Safety tops discussion on fate of 4th
A committee formed during a public forum Thursday night will attempt to hash out the safety concerns involved with the annual fireworks display so the traditional celebration can continue next year.
Truckee Council Member Maia Schneider, who facilitated the forum, said she believed it went well.
“A committee of about 17 people was formed, and that committee will be looking at possible solutions put forth in the forum to see if there is any solution to this problem,” Schneider said.
She said members will include representatives from the Truckee Fire Protection District and Nevada County Sheriff’s Office, the Truckee-Donner Recreation and Park District, and the Truckee-Donner Chamber of Commerce, as well as concerned residents.
Both the fire district and the sheriff’s office have said they will not put their employees or the public at risk by issuing permits for the celebration, which draws tens of thousands of people to the Truckee area.
A Nevada County Sheriff’s deputy was injured while breaking up a fight outside the event at the West End Beach this year, and an uncooperative and unruly crowd delayed ambulance response to the incident. The injured deputy was airlifted by a California Highway Patrol helicopter.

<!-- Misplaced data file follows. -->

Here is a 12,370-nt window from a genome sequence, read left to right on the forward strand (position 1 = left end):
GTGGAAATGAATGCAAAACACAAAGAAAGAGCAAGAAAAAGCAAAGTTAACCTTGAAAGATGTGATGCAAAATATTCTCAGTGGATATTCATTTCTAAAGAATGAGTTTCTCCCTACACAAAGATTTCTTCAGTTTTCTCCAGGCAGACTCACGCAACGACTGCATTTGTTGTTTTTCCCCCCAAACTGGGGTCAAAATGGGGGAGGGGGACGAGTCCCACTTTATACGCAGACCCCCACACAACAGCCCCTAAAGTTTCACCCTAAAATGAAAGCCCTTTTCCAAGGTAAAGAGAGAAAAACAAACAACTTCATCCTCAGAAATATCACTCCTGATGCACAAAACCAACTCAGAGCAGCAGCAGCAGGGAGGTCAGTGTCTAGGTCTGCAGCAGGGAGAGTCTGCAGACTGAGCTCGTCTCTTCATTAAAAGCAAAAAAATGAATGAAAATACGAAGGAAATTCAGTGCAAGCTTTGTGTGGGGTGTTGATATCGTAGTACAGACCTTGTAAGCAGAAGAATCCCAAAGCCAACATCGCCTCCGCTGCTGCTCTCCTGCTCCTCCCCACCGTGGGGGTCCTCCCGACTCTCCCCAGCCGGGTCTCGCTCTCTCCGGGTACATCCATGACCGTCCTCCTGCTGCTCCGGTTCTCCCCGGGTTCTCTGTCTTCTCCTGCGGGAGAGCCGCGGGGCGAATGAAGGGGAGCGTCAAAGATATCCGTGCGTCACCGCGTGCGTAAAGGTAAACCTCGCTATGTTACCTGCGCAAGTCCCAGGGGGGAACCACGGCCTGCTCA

Deputies responding to the incident were faced with a crowd of more than 200 intoxicated young adults, who shouted obscenities at officers and threw rocks and bottles at patrol cars and the ambulance. The crowd, which was blocking Southshore Drive near the bridge, also surrounded the cars of residents who were trying to return to their homes, rocking cars and refusing to yield so the motorists could pass.
In the week after the incident, public safety officials said access to the area for fire or police vehicles was too limited during the celebration, and that it was impossible to guarantee timely response to any emergency.
Those issues and others were discussed in the forum, as participants went over each of the Fourth of July events and considered whether they should continue.
By show of hands, those present indicated that they definitely wanted the parade and street dance to continue. They also indicated that the fireworks and the West End Beach events should continue, if the safety issues could be resolved.